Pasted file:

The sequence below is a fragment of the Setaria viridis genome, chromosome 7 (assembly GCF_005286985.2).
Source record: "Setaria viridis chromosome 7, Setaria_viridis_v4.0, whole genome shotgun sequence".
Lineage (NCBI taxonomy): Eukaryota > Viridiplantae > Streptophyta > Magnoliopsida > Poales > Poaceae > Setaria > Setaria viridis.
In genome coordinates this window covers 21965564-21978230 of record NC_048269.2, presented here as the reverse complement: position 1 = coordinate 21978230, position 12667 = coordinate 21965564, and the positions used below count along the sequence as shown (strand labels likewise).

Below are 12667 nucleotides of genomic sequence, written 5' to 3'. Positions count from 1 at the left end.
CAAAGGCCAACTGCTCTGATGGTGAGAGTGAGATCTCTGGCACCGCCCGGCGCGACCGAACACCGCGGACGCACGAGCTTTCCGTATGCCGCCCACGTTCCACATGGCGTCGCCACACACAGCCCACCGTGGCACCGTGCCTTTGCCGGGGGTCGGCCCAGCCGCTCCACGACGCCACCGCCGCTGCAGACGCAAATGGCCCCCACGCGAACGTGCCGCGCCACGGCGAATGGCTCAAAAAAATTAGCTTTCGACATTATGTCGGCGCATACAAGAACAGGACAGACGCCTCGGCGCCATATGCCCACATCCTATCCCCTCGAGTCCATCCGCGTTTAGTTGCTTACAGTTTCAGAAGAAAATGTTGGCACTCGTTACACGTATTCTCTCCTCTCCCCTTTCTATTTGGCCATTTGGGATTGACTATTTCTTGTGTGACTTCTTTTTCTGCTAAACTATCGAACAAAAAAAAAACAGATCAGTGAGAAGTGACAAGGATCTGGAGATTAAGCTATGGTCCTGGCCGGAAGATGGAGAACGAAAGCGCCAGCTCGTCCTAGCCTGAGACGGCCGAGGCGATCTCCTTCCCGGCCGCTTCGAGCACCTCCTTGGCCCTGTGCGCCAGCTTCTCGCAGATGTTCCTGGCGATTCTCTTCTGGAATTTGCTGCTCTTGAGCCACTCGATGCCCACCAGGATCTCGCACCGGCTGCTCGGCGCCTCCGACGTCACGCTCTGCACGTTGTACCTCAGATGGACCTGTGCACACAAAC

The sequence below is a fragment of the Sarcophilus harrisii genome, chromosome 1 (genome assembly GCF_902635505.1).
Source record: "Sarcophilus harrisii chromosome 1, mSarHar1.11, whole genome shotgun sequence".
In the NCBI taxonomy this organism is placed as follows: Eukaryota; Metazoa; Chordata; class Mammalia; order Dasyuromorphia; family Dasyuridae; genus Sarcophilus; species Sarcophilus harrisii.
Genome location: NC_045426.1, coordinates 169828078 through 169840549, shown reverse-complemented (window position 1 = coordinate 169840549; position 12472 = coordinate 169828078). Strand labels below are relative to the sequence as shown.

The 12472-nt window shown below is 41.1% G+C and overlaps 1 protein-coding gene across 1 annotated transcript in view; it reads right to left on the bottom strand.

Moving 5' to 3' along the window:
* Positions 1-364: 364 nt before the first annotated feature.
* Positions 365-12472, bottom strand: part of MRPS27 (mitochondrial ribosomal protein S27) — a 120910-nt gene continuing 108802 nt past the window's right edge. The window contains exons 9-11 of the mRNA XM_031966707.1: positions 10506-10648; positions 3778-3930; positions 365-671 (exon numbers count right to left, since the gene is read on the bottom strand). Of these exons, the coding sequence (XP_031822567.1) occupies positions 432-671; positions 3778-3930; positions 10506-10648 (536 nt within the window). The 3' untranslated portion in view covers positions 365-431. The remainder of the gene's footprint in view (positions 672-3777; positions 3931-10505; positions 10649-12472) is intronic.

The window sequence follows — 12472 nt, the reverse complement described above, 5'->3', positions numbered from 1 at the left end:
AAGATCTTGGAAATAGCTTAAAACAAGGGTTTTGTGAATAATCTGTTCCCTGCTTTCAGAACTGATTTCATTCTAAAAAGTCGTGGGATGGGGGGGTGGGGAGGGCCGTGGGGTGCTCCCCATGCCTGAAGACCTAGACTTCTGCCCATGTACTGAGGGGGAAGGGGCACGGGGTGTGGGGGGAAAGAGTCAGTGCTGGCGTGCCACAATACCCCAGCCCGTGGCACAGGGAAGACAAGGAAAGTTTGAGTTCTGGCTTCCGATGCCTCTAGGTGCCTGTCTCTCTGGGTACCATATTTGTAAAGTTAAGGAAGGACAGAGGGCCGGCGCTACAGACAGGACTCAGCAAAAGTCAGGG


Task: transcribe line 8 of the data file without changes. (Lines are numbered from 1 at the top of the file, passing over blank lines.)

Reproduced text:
Source record: "Sarcophilus harrisii chromosome 1, mSarHar1.11, whole genome shotgun sequence".